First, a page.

Game with 12-Foot Baskets
By Stew Thornley
Author of Basketballs Original Dynasty: The History of the Lakers
Although basketball was flourishing at both the amateur and professional levels in the mid-1950s, there were critics suggesting that the sport had some problems that needed to be addressed.
Some were concerned over the dominance of the big man. In 1951 the National Basketball Association doubled the width of the free-throw lane (where the three-second rule prevented an offensive player from taking a stationary position) to 12 feet. This moved was aimed, in general, at the big man, and, in particular, at Minneapolis Lakers giant George Mikan, who did most of this scoring by setting up his pivot play as close to the basket as possible.
Many still claimed, however, that it was too easy for the big man to score. Something has to be done to make a basket worth a cheer, wrote one sports columnist. The National Collegiate Athletic Association (NCAA) was even considering raising the height of the baskets, a move that had been advocated by Phog Allen, the legendary coach at Kansas University, for many years.
The college coaches had scheduled a vote on this question in March 1954. In response, the NBA decided to conduct an experiment and play an official league game with 12-foot-high baskets.
The game was set for Sunday night, March 7 when the Milwaukee Hawks visited Minneapolis to play the Lakers. The 1954 Lakers at this time had their sights set on their sixth league championship in seven years. They had hoped to clinch at least a tie for the Western Division championship while on an eastern road trip.
Losses in Boston and Rochester, New York, however, left the Lakers still needing a win as they returned home to the Minneapolis Auditorium for the game against the Hawks.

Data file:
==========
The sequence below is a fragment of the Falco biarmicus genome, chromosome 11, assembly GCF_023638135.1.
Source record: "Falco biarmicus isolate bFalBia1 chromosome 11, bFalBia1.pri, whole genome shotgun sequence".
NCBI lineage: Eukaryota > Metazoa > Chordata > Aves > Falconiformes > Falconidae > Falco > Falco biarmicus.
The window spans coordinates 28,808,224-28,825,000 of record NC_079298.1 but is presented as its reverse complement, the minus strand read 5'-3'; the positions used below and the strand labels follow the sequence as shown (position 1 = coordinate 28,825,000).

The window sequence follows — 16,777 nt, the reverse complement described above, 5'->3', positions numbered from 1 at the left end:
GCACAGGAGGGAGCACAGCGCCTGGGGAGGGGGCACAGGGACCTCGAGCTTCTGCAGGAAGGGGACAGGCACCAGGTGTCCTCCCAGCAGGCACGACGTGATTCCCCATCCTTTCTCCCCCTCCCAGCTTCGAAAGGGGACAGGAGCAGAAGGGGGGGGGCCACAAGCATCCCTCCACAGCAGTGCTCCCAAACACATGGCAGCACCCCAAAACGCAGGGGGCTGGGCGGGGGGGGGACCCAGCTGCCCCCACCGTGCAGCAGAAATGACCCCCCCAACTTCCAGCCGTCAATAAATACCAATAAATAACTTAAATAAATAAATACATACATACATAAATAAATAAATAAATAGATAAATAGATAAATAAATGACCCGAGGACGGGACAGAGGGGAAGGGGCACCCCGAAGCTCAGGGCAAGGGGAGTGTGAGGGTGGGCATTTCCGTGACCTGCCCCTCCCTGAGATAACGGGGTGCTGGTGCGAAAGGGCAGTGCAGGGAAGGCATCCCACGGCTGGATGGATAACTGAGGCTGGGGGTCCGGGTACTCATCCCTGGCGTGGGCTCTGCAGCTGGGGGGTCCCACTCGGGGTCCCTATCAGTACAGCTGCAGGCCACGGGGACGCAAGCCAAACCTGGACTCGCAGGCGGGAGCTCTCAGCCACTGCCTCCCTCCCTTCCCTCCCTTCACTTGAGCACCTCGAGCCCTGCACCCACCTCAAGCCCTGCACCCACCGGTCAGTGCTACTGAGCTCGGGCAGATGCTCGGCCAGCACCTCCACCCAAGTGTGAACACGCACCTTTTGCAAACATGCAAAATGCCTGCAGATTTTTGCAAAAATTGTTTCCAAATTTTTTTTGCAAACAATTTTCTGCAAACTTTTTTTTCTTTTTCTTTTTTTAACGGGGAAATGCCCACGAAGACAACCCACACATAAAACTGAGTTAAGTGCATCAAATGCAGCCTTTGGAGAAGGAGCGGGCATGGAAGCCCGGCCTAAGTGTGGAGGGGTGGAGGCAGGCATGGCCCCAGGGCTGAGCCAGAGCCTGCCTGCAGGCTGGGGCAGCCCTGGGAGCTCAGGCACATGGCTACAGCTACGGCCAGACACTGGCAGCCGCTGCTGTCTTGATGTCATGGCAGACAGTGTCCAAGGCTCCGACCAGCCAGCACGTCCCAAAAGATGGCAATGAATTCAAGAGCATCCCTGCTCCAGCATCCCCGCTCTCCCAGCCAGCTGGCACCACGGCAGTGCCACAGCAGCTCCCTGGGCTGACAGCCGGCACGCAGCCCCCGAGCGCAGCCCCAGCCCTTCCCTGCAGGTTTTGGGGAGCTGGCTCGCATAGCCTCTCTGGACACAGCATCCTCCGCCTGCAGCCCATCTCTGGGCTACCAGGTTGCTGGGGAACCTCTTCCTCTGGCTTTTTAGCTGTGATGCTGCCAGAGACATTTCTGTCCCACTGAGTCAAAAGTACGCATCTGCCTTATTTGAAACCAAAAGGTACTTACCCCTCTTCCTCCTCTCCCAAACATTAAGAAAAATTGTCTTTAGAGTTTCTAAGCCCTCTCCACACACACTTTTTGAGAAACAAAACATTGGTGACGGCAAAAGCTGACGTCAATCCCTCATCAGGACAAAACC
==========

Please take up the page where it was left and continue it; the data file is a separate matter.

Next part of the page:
Besides the higher baskets, the NBA threw in an additional twist as a possible solution to another problem plaguing the sport. With no limit on team fouls per quarter, and a non-shooting foul being worth only one free throw, it was often considered good strategy to foul a player and take away his opportunity for a field goal. The result of the excessive fouling was a tedious parade to the free-throw line.
The rules for the March 7 game called for no free throws to be shot during the first and third periods. Instead, they would be held in escrow and shot at the end of the period. In the first quarter, the free throws were to be totaled and canceled out. (For example, if Minneapolis was entitled to 10 shots and Milwaukee to seven, the Lakers would shoot three.) At the end of the third quarter, all free throws earned would be shot.
In keeping with the spirit of the event, the second half of a preliminary game between municipal teams from Brainerd and Jordan was played in innings with each team controlling the ball for two minutes at a time, an idea being promoted by Philadelphia Warriors owner Eddie Gottlieb.
After Jordan beat Brainerd, 29-28, the Lakers and Hawks took the floor and began warming up with the 12-foot baskets. While advocates of the higher hoops hoped it would reduce the impact of the big player, Dick Cullum of the Minneapolis Tribune doubted whether that would be the effect. Seems to me, he wrote, the higher basket will hurt the little fellow more than the tall one. Cullum proved to be prophetic.